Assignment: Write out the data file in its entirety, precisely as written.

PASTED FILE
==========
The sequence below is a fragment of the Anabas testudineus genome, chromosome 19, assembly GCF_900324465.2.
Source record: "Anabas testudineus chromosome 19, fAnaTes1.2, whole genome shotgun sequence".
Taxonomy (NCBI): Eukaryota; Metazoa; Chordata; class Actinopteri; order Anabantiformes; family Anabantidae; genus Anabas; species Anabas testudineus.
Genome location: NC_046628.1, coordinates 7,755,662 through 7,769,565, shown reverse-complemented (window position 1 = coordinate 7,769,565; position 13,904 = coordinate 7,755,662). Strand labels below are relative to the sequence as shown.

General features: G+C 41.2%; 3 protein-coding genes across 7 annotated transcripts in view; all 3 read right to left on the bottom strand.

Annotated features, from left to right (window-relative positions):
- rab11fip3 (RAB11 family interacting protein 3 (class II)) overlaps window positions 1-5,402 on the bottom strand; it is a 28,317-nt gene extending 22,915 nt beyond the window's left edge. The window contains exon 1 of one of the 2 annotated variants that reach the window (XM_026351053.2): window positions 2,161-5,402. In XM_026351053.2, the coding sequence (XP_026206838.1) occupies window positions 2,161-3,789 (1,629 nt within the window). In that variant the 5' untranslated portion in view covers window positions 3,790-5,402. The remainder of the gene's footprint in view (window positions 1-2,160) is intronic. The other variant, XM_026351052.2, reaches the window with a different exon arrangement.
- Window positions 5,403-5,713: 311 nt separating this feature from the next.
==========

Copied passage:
The sequence below is a fragment of the Anabas testudineus genome, chromosome 19, assembly GCF_900324465.2.
Source record: "Anabas testudineus chromosome 19, fAnaTes1.2, whole genome shotgun sequence".
Taxonomy (NCBI): Eukaryota; Metazoa; Chordata; class Actinopteri; order Anabantiformes; family Anabantidae; genus Anabas; species Anabas testudineus.
Genome location: NC_046628.1, coordinates 7,755,662 through 7,769,565, shown reverse-complemented (window position 1 = coordinate 7,769,565; position 13,904 = coordinate 7,755,662). Strand labels below are relative to the sequence as shown.

General features: G+C 41.2%; 3 protein-coding genes across 7 annotated transcripts in view; all 3 read right to left on the bottom strand.

Annotated features, from left to right (window-relative positions):
- rab11fip3 (RAB11 family interacting protein 3 (class II)) overlaps window positions 1-5,402 on the bottom strand; it is a 28,317-nt gene extending 22,915 nt beyond the window's left edge. The window contains exon 1 of one of the 2 annotated variants that reach the window (XM_026351053.2): window positions 2,161-5,402. In XM_026351053.2, the coding sequence (XP_026206838.1) occupies window positions 2,161-3,789 (1,629 nt within the window). In that variant the 5' untranslated portion in view covers window positions 3,790-5,402. The remainder of the gene's footprint in view (window positions 1-2,160) is intronic. The other variant, XM_026351052.2, reaches the window with a different exon arrangement.
- Window positions 5,403-5,713: 311 nt separating this feature from the next.